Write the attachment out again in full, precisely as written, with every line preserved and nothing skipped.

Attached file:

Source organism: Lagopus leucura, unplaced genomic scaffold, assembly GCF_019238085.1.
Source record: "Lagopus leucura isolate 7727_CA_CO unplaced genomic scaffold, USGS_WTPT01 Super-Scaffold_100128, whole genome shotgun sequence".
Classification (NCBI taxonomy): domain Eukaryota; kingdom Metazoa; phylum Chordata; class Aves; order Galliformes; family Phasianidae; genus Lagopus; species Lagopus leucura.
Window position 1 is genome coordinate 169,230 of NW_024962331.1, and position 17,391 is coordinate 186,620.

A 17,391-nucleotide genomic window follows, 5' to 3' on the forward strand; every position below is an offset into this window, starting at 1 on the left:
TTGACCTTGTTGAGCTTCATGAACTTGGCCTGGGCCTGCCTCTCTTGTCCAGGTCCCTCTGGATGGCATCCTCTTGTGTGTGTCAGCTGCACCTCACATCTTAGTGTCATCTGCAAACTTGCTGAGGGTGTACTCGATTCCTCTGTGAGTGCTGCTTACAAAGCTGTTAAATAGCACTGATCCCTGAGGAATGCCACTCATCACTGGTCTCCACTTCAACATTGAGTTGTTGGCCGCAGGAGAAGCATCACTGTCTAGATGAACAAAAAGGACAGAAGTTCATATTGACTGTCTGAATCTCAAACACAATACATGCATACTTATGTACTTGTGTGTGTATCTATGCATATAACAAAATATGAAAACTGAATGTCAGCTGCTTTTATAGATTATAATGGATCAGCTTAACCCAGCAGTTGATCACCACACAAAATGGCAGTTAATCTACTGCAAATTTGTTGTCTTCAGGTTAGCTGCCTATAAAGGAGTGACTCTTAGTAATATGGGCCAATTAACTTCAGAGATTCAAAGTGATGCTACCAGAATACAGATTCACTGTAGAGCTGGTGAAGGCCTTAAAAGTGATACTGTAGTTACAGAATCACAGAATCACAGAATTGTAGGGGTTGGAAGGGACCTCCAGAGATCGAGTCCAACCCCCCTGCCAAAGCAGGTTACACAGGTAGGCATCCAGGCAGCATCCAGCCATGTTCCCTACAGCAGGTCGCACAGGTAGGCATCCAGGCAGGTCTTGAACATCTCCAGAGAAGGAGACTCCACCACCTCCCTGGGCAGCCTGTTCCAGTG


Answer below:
Source organism: Lagopus leucura, unplaced genomic scaffold, assembly GCF_019238085.1.
Source record: "Lagopus leucura isolate 7727_CA_CO unplaced genomic scaffold, USGS_WTPT01 Super-Scaffold_100128, whole genome shotgun sequence".
Classification (NCBI taxonomy): domain Eukaryota; kingdom Metazoa; phylum Chordata; class Aves; order Galliformes; family Phasianidae; genus Lagopus; species Lagopus leucura.
Window position 1 is genome coordinate 169,230 of NW_024962331.1, and position 17,391 is coordinate 186,620.

A 17,391-nucleotide genomic window follows, 5' to 3' on the forward strand; every position below is an offset into this window, starting at 1 on the left:
TTGACCTTGTTGAGCTTCATGAACTTGGCCTGGGCCTGCCTCTCTTGTCCAGGTCCCTCTGGATGGCATCCTCTTGTGTGTGTCAGCTGCACCTCACATCTTAGTGTCATCTGCAAACTTGCTGAGGGTGTACTCGATTCCTCTGTGAGTGCTGCTTACAAAGCTGTTAAATAGCACTGATCCCTGAGGAATGCCACTCATCACTGGTCTCCACTTCAACATTGAGTTGTTGGCCGCAGGAGAAGCATCACTGTCTAGATGAACAAAAAGGACAGAAGTTCATATTGACTGTCTGAATCTCAAACACAATACATGCATACTTATGTACTTGTGTGTGTATCTATGCATATAACAAAATATGAAAACTGAATGTCAGCTGCTTTTATAGATTATAATGGATCAGCTTAACCCAGCAGTTGATCACCACACAAAATGGCAGTTAATCTACTGCAAATTTGTTGTCTTCAGGTTAGCTGCCTATAAAGGAGTGACTCTTAGTAATATGGGCCAATTAACTTCAGAGATTCAAAGTGATGCTACCAGAATACAGATTCACTGTAGAGCTGGTGAAGGCCTTAAAAGTGATACTGTAGTTACAGAATCACAGAATCACAGAATTGTAGGGGTTGGAAGGGACCTCCAGAGATCGAGTCCAACCCCCCTGCCAAAGCAGGTTACACAGGTAGGCATCCAGGCAGCATCCAGCCATGTTCCCTACAGCAGGTCGCACAGGTAGGCATCCAGGCAGGTCTTGAACATCTCCAGAGAAGGAGACTCCACCACCTCCCTGGGCAGCCTGTTCCAGTG